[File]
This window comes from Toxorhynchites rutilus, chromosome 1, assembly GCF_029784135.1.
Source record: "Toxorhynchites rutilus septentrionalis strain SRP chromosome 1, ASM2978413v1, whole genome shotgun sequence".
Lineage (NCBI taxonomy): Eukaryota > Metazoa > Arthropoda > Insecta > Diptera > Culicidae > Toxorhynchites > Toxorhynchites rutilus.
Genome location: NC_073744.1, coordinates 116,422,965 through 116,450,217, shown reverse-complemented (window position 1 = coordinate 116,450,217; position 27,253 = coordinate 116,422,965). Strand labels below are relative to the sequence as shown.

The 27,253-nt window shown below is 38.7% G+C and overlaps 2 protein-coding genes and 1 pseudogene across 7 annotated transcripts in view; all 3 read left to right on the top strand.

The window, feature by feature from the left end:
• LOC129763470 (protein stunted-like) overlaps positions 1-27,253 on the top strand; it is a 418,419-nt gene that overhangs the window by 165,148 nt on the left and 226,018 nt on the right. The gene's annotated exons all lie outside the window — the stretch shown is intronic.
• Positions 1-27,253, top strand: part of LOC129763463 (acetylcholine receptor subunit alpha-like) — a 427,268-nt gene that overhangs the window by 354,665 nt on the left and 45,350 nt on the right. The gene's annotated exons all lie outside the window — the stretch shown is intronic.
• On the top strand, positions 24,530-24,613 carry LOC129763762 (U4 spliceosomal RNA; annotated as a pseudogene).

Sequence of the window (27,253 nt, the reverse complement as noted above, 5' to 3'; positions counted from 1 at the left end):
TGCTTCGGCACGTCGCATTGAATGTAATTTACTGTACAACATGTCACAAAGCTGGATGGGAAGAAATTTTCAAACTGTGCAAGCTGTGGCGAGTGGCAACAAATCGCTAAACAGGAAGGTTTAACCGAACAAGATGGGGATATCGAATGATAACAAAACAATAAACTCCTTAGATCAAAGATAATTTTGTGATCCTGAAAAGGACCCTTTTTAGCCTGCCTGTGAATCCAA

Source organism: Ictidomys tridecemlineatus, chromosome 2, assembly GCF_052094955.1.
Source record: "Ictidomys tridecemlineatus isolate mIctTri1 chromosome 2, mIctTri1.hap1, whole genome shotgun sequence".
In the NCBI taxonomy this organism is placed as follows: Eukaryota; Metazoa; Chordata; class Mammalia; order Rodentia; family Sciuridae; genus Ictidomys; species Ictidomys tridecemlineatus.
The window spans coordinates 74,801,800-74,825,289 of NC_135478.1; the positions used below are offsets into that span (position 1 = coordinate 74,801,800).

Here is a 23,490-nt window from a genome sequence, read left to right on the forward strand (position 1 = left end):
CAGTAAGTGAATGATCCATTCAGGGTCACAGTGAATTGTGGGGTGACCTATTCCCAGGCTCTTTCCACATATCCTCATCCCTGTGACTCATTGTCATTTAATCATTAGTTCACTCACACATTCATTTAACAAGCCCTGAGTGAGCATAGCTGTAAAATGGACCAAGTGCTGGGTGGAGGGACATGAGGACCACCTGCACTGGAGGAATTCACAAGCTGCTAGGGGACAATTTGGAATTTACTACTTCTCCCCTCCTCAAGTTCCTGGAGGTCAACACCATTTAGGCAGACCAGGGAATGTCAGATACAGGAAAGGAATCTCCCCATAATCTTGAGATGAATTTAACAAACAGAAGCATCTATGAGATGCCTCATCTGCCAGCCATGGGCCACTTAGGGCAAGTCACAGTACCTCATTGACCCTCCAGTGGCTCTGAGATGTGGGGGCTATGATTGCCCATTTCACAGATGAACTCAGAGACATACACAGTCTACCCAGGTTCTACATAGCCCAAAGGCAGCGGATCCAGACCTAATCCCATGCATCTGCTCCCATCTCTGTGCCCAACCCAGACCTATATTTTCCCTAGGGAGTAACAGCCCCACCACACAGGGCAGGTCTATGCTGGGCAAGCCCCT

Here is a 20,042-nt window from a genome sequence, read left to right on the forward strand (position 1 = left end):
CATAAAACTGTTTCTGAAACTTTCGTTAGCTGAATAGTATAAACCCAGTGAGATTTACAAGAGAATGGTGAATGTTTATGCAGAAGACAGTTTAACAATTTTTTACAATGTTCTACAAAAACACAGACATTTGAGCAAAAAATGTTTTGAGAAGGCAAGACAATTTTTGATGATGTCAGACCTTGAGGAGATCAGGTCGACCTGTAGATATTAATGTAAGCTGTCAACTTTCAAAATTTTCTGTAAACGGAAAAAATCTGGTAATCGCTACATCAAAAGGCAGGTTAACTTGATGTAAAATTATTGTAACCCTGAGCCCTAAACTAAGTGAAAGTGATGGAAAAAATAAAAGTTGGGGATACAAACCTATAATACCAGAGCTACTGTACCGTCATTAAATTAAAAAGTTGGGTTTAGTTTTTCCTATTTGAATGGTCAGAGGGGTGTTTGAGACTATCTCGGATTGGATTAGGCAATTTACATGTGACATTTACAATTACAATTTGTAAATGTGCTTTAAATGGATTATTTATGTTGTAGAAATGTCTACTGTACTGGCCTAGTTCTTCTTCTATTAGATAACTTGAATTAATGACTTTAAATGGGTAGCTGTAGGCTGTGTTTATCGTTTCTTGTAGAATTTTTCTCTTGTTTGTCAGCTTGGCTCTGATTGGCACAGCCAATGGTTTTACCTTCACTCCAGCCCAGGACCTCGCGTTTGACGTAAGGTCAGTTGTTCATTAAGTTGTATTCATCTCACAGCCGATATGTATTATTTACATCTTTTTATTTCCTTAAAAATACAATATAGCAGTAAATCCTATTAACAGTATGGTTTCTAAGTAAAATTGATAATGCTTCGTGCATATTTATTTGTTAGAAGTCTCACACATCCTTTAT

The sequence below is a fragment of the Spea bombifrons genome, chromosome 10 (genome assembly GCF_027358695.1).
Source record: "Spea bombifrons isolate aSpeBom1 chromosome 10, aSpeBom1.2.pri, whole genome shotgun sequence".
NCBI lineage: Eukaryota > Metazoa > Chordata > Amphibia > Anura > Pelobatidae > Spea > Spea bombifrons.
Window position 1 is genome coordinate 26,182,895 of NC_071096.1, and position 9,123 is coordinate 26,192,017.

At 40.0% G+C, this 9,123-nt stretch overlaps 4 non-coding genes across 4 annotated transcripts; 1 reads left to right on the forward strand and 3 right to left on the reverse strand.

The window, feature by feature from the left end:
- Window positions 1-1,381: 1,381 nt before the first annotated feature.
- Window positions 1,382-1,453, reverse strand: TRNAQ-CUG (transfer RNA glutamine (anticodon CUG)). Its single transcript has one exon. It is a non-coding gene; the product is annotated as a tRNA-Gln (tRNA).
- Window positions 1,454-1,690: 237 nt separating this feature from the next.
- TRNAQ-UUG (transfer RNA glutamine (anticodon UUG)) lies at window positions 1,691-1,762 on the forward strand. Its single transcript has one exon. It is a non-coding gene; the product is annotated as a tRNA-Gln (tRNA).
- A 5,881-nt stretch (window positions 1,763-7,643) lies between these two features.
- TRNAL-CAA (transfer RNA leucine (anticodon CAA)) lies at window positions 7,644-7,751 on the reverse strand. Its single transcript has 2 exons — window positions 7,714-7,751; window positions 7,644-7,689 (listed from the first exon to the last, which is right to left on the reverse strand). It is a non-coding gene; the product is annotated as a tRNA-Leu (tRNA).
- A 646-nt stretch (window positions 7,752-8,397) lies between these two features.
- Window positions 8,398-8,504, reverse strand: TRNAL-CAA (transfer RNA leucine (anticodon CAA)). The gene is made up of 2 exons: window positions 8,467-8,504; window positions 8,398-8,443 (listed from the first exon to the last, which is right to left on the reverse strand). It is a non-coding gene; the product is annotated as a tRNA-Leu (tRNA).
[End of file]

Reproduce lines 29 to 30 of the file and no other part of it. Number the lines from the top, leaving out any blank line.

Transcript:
- TRNAQ-UUG (transfer RNA glutamine (anticodon UUG)) lies at window positions 1,691-1,762 on the forward strand. Its single transcript has one exon. It is a non-coding gene; the product is annotated as a tRNA-Gln (tRNA).
- A 5,881-nt stretch (window positions 1,763-7,643) lies between these two features.